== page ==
Both email interventions/dialogues with my blog words made me think long and hard, and that's good indeed. It feels good to have one's brain work long and hard, through something it doesn't already know the answer to, because to quote another phrase I adore repeating, by Theodor W. Adorno, "Open thinking points beyond itself." If we have any chance in hell, from within this hell, of changing the world, we need to actively, politically engage in open thought. From there, if we're lucky, we'll be able to actively, politically engage in open experiments that point beyond themselves, like this student movement, which started as a student strike to challenge a tuition increase, and now points beyond itself, toward a social strike, too, and free education for all. With more open thinking and experimentation, who knows, it may point further still. Or not. Social resistance and reconstruction comes with no guarantee.
Neither do these blog posts. I will and am making mistakes, blunders, and typos. So I titled the blog piece in between the two recent emails I received with this phrase: "Lost in Translation." I may do a few more parts under the same header, although I should more accurately have titled it "Lost (and Found) in Translation."
For in thinking through critique and backstory both, I decided that what I'm doing, what I want to do, and more to the point, perhaps what I'm capable of doing here in Montreal, are impressionistic word-paintings. Maybe that's why I've been especially drawn to commenting on visual culture, such as posters, street art, and graffiti. What you're reading is, in essence, my open thinking. Sometimes it will point past itself; at other times, it might stumble and fall flat. I barely know the film An American in Paris, but its title, reworked badly, seems to capture my part here: An "American" in Montreal. Or better yet, An "American" Anarchist in Montreal. I finally just looked up the film's plot, and it turns out that the main character, "the American in Paris," is attempting to be a painter and of course he falls in love. It is, after all, a George Gershwin musical from the 1950s. I fell in love with maple spring in Montreal and now am attempting to paint it, clearly as the temporary expat who doesn't believe in borders. Hopefully this movement-narrative will have a happy ending too!
So I'm going to embrace being that love-struck outsider and impressionistic word-painter role in a romantic rebel city, so that you— my love-struck outsider friends—can see this movement-narrative unfold, because I'm counting on that freshness, that openness, pointing beyond itself, to help us in our resistance and reconstruction elsewhere. If this is a foolhardy performance at times, that's a risk I want to take, because of something that a twenty or twenty-one year-old student striker artist said to me and a friend several weeks ago. He said it in English, haltingly, so hence my notion that things actually are both "lost" and "found" in translation. What he said —versus what he probably would have more fully or altogether differently said in his French language—might not have been this at all: "No school, but learning."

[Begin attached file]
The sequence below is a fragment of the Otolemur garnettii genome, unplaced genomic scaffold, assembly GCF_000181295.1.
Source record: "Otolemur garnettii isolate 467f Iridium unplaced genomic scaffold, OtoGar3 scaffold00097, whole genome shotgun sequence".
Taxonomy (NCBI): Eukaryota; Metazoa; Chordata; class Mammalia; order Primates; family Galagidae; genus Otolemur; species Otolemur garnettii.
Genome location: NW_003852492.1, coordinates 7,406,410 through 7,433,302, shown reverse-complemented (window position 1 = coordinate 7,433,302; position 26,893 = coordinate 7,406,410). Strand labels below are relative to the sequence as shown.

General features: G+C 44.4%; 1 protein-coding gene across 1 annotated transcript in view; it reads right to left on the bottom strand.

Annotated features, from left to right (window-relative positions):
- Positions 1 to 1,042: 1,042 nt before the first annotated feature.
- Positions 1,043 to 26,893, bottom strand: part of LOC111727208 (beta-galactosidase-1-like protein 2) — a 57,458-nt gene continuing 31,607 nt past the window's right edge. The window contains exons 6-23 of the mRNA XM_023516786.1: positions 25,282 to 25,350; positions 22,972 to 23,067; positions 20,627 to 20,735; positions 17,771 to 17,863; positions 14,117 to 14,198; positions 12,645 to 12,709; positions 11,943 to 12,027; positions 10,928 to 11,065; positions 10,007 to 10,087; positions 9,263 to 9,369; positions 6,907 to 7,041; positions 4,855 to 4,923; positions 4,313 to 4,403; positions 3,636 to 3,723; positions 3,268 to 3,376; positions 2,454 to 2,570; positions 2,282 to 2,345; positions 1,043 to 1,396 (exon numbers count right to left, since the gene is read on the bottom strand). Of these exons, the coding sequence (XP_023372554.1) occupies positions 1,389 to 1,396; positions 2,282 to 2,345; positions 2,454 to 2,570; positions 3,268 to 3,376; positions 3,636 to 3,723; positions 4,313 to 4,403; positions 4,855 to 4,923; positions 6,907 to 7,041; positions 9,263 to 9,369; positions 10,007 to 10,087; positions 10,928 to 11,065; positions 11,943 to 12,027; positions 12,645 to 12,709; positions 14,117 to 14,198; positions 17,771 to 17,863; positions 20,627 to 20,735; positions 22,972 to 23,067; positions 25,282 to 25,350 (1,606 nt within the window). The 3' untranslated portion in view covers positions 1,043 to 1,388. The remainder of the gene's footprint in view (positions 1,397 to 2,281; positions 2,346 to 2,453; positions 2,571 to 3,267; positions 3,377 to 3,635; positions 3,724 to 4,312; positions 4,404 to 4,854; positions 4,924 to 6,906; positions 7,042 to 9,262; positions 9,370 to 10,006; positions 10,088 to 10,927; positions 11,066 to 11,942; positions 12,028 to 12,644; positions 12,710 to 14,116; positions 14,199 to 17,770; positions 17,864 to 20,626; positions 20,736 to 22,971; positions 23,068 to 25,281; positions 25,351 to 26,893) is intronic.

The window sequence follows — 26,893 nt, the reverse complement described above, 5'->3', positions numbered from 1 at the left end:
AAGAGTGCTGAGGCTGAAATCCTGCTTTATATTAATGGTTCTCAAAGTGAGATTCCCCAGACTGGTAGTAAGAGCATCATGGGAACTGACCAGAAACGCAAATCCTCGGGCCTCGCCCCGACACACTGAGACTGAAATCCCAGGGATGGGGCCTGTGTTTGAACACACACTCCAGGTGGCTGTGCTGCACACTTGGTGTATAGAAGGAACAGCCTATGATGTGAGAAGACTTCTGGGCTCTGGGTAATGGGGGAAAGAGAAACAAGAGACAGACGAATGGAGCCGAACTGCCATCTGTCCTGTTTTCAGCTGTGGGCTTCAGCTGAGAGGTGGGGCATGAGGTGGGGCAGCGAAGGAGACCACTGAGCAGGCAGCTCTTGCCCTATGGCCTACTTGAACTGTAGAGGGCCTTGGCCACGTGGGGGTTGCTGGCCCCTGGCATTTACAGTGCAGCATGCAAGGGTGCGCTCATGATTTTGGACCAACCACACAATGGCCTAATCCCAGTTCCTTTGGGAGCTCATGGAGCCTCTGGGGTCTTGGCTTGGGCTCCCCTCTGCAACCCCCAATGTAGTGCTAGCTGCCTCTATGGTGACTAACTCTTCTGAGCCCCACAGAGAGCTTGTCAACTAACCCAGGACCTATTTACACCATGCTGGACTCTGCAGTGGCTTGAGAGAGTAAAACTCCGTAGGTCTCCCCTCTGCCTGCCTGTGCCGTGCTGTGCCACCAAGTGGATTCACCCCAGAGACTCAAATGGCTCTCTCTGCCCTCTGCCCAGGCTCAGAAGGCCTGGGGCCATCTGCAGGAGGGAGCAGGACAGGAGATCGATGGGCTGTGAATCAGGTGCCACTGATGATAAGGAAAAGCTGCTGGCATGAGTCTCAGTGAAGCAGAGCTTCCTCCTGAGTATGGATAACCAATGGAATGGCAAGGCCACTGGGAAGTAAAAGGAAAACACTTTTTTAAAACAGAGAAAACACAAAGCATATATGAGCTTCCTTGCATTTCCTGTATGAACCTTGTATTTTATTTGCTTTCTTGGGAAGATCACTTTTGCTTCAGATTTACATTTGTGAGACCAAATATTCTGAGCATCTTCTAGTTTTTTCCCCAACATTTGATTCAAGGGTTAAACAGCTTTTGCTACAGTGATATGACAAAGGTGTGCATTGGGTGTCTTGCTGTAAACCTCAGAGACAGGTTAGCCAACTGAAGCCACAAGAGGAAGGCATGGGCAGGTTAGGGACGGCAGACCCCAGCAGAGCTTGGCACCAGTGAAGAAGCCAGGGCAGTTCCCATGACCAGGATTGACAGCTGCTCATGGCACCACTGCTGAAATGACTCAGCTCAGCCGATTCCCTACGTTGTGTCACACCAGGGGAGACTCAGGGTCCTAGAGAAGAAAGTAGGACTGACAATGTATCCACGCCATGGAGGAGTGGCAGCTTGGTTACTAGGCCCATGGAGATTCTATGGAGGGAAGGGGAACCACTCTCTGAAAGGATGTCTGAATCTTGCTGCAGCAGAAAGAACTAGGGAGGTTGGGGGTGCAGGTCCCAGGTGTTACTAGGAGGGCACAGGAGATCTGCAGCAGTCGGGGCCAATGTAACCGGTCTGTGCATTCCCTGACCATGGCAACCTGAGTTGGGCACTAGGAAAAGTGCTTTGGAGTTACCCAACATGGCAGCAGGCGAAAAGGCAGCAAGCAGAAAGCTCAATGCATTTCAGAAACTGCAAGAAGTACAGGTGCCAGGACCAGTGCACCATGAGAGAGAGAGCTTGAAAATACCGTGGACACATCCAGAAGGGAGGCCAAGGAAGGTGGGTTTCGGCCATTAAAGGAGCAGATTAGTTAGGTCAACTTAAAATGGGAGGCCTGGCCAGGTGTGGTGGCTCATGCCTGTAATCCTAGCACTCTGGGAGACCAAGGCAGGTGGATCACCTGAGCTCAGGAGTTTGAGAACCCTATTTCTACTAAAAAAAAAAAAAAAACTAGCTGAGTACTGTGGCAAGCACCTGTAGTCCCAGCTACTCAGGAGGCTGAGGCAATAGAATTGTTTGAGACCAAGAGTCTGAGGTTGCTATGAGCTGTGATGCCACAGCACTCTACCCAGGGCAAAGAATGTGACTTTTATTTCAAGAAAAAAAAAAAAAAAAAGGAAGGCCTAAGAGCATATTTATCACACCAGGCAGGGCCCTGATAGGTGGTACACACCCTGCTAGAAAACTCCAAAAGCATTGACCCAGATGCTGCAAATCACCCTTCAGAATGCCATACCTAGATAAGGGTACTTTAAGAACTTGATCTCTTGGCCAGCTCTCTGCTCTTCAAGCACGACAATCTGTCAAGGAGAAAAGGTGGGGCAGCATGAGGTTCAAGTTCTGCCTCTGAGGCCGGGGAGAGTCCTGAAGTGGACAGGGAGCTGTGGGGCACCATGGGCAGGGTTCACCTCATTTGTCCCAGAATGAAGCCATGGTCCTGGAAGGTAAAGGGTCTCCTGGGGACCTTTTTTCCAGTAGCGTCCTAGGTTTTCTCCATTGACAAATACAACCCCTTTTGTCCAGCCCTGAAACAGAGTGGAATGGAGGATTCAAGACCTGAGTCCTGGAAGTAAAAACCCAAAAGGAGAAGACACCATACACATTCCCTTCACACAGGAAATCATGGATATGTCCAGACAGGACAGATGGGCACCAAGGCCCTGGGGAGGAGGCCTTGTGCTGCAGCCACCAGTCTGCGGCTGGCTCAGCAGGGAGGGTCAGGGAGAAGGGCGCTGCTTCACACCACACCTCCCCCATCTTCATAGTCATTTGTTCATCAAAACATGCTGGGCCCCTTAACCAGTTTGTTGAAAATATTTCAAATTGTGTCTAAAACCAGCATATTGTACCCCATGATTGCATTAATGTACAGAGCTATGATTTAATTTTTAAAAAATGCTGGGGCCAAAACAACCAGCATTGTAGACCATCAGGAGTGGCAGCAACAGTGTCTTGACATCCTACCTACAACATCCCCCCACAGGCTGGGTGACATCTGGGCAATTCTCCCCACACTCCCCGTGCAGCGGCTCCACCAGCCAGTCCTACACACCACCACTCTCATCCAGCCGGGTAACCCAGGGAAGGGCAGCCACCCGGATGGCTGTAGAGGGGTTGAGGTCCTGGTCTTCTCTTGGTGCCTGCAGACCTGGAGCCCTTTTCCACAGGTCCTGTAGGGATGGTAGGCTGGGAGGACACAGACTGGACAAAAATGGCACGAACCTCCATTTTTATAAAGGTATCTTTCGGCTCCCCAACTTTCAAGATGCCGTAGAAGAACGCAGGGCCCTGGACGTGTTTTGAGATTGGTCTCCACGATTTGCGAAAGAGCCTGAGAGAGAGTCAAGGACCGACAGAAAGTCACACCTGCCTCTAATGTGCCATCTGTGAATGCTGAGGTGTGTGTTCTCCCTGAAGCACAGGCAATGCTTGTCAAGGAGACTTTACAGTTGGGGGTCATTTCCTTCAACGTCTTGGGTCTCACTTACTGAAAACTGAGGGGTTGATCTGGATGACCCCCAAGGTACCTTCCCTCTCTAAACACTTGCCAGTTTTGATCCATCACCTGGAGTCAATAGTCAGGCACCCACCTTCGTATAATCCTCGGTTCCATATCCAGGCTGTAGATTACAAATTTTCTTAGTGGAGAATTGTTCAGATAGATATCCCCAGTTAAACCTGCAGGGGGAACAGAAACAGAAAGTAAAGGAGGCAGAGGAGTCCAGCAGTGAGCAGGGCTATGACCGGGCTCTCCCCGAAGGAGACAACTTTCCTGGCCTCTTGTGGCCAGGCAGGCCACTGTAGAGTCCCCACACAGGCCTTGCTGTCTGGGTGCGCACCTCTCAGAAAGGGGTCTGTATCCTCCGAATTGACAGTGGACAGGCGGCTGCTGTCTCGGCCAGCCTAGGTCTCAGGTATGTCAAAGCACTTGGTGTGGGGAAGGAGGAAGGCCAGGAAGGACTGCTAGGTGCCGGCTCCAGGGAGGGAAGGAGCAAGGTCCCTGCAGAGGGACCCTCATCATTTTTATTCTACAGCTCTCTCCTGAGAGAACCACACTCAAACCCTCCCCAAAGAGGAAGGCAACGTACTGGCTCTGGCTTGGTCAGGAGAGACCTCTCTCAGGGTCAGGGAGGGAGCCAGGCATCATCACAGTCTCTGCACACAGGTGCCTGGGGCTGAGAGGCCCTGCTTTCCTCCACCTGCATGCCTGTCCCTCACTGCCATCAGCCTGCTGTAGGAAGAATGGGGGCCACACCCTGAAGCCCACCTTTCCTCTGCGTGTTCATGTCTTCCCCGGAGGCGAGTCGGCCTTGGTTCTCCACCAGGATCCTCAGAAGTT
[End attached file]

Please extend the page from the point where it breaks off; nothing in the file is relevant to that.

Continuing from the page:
Since I know written English, I can now return to my wordsmithing for a minute. He didn't write down these four words. So they could also have been: "No school but learning." A little comma, like the little red felt square on so many people's shirts and backpacks, can make a world of difference.
This person, one of the École de la Montagne Rouge (School of the Red Mountain) collaborators —I've rarely seen such almost-intuitively egalitarian collaboration, and one that produces new subjectivities and skills as well as such extraordinary and extraordinarily complementary/collaborative movement cultural creations (but that's a whole other blog piece)—was answering a question about how it felt to be using their classrooms-turned-into-studios for self-managed, self-directed, collective artistic experimentation after experimentation, teaching each other, free from constraints like grades, professors, or other institutional pressures. So he might have meant, "We're not in school now, due to the strike, but we're still learning anyway." But another part of his explanation made me think he intended it otherwise, for he also said something to the effect that he didn't want to think about how it would feel when school started again.
My heart stopped when he said that. When I looked around at the Red Mountain crew in their red overalls, screen printing red ink on to 500 hundred posters that night, well into almost morning of the next day. There was such passion; they were indeed love-struck with each other and their creation, the School of the Red Mountain along with its growing body of work, literally crawling up the walls of their high-ceiled, reappropriated space. Of course he didn't want to think about how it would feel. Having felt heartbreak time and time—and time—again, over people, places, projects, and movements, I know that the restart of school is going to feel devastatingly cruel and hurt more than he and his red-clad friends will almost be able to bear. I know that's how it's going to feel for all the other 17- to 22-year-olds (and some slightly older) who have been at the heart of meticulously making this revolt, with an openness—likely inadvertently—that has allowed for maple spring to become maple summer and probably spill beyond that. I oh so want it to have the Gershwin happy-ever-after ending; I also know that's rarely how these social movement stories end.